Do ‘persons’ have a place in psychological theory? The example of the psychology of wellbeing

Moore, Kevin
Conference Contribution - published
Fields of Research
The concept of the ‘person’ has struggled to gain traction in psychological theory. While, on the margins, theories of personhood have been developed, the person rarely features as an explicit construct in the most widely adopted psychological accounts of human behaviour and experience. Despite this near-absence of a focus on persons, I argue that recent empirical and theoretical developments from a wide range of areas including cognitive neuroscience, psychology of the self, cognitive evolution, consciousness, psychometrics and perception can best be understood through incorporation of ‘persons’ into psychological theorising. I then provide a philosophically-grounded theoretical account of persons and personhood as the basis for a reinterpretation of the nature of psychological phenomena and experience. Importantly, a shift towards a psychology of persons explicitly embeds psychological phenomena in the broader social, cultural and material world both as regards their emergence and sustainability. I illustrate the advantages of such an embedded psychological perspective through considering what the outlines of a person-based theory of wellbeing would add to our understanding of the relational nature of wellbeing and its constitutive interdependencies with the social, cultural and environmental worlds. Finally, I draw some broad conclusions about the prospects for a person-based social psychology.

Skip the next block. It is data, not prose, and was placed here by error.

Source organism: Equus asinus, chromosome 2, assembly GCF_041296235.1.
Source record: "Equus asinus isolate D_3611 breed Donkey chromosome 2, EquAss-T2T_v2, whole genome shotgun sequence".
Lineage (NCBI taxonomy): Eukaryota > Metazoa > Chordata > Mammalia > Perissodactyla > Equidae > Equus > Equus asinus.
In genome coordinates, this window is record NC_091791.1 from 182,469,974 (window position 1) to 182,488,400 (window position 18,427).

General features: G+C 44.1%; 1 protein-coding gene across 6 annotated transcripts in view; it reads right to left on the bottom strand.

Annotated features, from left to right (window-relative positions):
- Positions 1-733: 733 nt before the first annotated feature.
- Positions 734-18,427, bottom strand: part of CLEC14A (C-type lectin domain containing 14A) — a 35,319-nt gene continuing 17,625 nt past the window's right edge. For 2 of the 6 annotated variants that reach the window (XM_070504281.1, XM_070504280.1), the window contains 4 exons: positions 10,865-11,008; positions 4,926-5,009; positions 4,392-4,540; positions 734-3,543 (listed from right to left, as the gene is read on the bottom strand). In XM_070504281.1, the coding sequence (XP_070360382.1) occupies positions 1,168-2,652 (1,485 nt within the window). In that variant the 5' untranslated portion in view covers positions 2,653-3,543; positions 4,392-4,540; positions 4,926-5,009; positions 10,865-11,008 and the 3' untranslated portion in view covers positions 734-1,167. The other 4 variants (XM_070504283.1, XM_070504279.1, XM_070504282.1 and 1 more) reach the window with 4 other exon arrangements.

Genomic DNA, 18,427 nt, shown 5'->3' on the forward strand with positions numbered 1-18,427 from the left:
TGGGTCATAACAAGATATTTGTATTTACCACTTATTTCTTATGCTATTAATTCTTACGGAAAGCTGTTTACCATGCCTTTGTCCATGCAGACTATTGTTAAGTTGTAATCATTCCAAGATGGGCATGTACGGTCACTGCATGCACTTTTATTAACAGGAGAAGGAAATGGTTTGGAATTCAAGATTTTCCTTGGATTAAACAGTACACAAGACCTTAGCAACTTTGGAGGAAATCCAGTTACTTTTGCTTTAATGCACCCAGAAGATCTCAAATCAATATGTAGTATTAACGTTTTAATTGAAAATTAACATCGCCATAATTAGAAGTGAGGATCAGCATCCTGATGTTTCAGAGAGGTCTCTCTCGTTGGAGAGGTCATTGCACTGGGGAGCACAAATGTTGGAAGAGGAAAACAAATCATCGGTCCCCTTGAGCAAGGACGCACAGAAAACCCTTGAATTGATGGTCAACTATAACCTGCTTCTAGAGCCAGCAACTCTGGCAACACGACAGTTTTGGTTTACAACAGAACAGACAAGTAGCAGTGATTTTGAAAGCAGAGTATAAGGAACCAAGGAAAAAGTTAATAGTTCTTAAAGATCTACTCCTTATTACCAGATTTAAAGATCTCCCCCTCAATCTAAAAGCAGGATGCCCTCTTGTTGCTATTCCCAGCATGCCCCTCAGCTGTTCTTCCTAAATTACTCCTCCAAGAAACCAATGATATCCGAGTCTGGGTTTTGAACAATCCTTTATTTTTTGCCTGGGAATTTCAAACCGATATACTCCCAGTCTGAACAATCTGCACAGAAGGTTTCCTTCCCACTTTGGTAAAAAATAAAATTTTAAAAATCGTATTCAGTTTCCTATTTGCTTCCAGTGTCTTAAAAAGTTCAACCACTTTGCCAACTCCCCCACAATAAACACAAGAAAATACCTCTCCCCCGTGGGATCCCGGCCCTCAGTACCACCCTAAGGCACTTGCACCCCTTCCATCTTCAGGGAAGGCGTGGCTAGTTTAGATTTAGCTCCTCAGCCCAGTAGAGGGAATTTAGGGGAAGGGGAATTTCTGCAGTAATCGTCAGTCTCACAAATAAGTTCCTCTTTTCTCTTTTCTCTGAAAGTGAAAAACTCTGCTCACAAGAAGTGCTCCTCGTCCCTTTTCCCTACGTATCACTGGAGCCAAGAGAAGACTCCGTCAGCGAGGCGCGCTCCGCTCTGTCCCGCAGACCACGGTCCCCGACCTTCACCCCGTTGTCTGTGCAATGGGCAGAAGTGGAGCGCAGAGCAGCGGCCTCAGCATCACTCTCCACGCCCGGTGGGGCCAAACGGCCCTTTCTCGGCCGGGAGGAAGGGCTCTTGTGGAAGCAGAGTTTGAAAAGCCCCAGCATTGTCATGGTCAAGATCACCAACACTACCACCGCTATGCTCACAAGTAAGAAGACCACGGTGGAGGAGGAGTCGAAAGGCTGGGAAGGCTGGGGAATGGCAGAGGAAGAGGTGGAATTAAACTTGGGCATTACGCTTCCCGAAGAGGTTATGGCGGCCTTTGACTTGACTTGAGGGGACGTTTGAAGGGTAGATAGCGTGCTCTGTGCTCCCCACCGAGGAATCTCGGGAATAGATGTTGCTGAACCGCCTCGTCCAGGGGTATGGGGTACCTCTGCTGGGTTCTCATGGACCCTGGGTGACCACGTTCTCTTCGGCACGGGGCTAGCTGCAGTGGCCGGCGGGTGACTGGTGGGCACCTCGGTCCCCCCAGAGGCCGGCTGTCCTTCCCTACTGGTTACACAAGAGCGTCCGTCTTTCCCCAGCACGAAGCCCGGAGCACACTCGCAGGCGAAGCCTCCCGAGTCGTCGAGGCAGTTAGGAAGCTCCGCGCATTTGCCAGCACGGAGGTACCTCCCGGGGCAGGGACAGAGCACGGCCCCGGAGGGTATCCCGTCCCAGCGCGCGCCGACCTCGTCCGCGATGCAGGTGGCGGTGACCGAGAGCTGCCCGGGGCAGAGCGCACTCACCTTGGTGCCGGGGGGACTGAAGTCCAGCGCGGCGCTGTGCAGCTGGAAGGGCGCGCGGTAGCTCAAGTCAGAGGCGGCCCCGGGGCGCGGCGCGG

Source DOI
© Department of Tourism, Sport and Society, Lincoln University 2021
Creative Commons Rights
Access Rights